The other week we hosted a little wine and cheese night.
The is a nice little cheese spread put together from Andrew’s Cheese Shop. I’ll discuss the cheese itself in a bit, but on the right are various artisanal crackers and on the left: honey, dried figs, olives, cornichons, and quince paste.
Here is the cheese. I tried to build a progression from “mild” to “potent.” Now, this should all be taken in the context that I never go boring, being a more is more kind of guy.
I selected a small series of very interesting ascending wines and forced all 20 or so people to move through sequential small pours, even the occasional “I don’t like white” naysayer. But they were glad they tried them as these were all drinking in peak form.
2002 Gravner Breg Anfora Venezia Giulia IGT
Deep golden orange (or orange gold) in color. Big full nose dried orange, dry flowers, and honey. Palate is complex with orange rind, dry flowers, a bit of Pinot must, and what would be honey if the wine were sweet (which it is not). Full body and firm tannins with a finish of tea and brandy. An excellent example of Gravner’s OLD Old World philosophy!
1988 Joseph Drouhin Corton
The nose was medicinal, ethereal, and fragrant with hints of coffee, dill and rich dark fruit, more of the same on the palate, lovely mouth filling burgundy, medium finish
1998 Poderi Aldo Conterno Barolo Colonnello
Tanzer 93-95 points, “Medium red. Subdued but noble aromas of plum, smoke, marzipan, minerals and dried flowers. Sweet, silky and concentrated, with lovely vinosity giving the wine a highly aromatic quality in the mouth. Sappy and elegant; a distinctly feminine style of Barolo, with lovely brightness and sweet, broad tannins. Long on the palate.”
2001 Château de Beaucastel Châteauneuf-du-Pape
Parker 96, “Beaucastel has been on a terrific qualitative roll over the last four vintages, and the 2001 Chateauneuf du Pape (which Francois Perrin feels is similar to the 1990, although I don’t see that as of yet) is a 15,000-case blend of 30% Grenache, 30% Mourvedre, 10% Syrah, 10% Counoise, and the balance split among the other permitted varietals of the appellation. This inky/ruby/purple-colored cuvee offers a classic Beaucastel bouquet of new saddle leather, cigar smoke, roasted herbs, black truffles, underbrush, and blackberry as well as cherry fruit. It is a superb, earthy expression of this Mourvedre-dominated cuvee. Full-bodied and powerful.”
I always try to represent all three “animals” (cow, sheep, and goat). This is my goat.
Monte Enebro is handmade in Avila, Spain, by legendary cheesemaker Rafael Baez and his daughter Paloma. The Baezs make their complex goat’s milk cheese from pasteurized milk and then inoculate the logs with the mold that is used to make Roquefort, adding to Monte Enebro’s complexity and distinctive appearance. It is creamy, lemony and slightly acidic; as it ages, the texture becomes denser and the flavor becomes more intense with a pungent finish. This award-winning cheese has proven to be a versatile pairing partner for many wines; it pairs exceptionally well with Chenin Blancs, Sauternes and sweeter sherries.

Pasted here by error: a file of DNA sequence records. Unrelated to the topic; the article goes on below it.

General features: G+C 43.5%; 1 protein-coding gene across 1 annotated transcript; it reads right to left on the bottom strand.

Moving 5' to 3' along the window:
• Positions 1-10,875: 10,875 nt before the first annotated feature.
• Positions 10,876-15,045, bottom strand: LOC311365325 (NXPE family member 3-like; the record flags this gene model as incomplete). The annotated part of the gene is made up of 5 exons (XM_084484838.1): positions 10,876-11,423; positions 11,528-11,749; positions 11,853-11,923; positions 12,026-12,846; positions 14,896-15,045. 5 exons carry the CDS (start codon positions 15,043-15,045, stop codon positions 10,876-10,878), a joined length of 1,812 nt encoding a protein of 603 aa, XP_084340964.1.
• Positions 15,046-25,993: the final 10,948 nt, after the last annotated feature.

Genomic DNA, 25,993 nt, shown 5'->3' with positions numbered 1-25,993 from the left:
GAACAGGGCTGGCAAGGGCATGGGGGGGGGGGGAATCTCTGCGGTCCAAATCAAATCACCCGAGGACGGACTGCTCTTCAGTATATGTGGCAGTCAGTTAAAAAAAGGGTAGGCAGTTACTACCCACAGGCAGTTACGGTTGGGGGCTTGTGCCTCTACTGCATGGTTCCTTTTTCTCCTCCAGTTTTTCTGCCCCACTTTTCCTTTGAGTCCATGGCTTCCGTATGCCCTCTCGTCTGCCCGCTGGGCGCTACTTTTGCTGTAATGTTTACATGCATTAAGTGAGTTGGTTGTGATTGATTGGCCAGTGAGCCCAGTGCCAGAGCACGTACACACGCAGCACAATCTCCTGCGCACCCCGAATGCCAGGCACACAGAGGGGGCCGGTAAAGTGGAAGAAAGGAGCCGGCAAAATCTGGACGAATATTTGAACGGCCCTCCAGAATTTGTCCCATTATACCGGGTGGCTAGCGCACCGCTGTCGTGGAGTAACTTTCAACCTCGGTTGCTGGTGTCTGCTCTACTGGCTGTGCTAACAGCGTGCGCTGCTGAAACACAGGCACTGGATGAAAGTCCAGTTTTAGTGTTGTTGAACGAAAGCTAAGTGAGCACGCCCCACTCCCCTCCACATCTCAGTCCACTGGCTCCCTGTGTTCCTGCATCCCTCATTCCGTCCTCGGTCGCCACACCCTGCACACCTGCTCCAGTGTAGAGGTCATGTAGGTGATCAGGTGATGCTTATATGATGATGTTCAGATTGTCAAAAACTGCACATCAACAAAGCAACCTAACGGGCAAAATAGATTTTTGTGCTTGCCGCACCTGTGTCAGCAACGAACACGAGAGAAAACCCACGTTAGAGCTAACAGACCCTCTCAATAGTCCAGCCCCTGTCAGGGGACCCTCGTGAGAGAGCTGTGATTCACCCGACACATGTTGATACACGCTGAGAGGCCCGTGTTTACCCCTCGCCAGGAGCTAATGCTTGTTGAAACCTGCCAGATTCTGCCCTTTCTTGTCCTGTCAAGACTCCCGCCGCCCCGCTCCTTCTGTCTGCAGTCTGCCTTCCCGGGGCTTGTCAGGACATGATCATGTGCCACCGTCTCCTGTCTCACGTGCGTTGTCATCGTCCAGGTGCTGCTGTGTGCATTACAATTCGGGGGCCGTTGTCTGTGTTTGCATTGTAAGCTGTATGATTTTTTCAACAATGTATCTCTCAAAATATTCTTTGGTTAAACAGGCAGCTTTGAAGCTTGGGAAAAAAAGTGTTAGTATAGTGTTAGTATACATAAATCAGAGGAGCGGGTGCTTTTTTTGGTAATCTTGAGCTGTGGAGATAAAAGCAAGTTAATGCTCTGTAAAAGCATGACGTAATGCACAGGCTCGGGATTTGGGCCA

The Gubbeen Dairy makes effectively one cheese – Gubbeen. Like the Chateaux that produce just one wine from their land, their milk produces Gubbeen Cheese – the trick is what they do in the curing processes. Cheese vintages come from ageing plus the milk quality and the seasons.
The Gubbeen herd is out earlier than most Irish farms as they are influenced by the Gulf Stream bringing in warm winds and early grass. In the Summer their herd will be grazing the pasture and is out all night, coming home at 6.00 in the morning to be milked. During the winter weather the herd is in their main shed where they feed on silage produced here at Gubbeen with supplements of nuts that Tom chooses each year.
The tags for the next two cheeses are actually flipped. This is the Cave Aged Marisa.
A cave – aged beauty! This natural-rind variety gets its complex, sweet and slightly rambunctious flavors from open-air cave aging. Cave Aged Marisa has been a judges favorite and was awarded the prestigious “Best of Show” 1st Runner Up at the 2011 American Cheese Society and 1st Place at the 2012 World Championship Cheese Contest.
Maxx 365 is the elder brother of Scharfe Maxx 365 an Alpine cheese from Toggenburg, Switzerland. The first thing that sets it apart from other Swiss cheese is that it’s not made from part-skim, or even full fat raw milk; it’s actually classified as a double crème. This essentially means they add cream to the milk to increase the richness of the cheese. This is what gives Scharfe Maxx and Maxx365 their unrivaled richness and depth.
Epoisses de Bourgogne is one of my all time favorite cheeses.
Époisses de Bourgogne is a cheese made in the village Époisses, which is in the département of Côte-d’Or in France. It is located around halfway between Dijon and Auxerre.
Commonly referred to as Époisses, it is a pungent unpasteurized cows-milk cheese. Smear-ripened (washed in marc de Bourgogne, the local pomace brandy), it is circular at around either 10cm or 18cm in diameter, with a distinctive soft red-orange colour. It is sold in a circular wooden box, and is best served with a good dark Trappist beer, or even Sauternes.
Napoleon was a particular fan of the cheese, and the famous epicure Brillat-Savarin himself classed it as the “king of all cheeses”.
Bleu du Bocage is an amazing treat for the taste buds. Packed with a variety of flavors, it is salty, milky, fruity and minerally and not overly “goaty” in any way. Assertive in taste, this blue is perfect for dessert with a fruity white wine.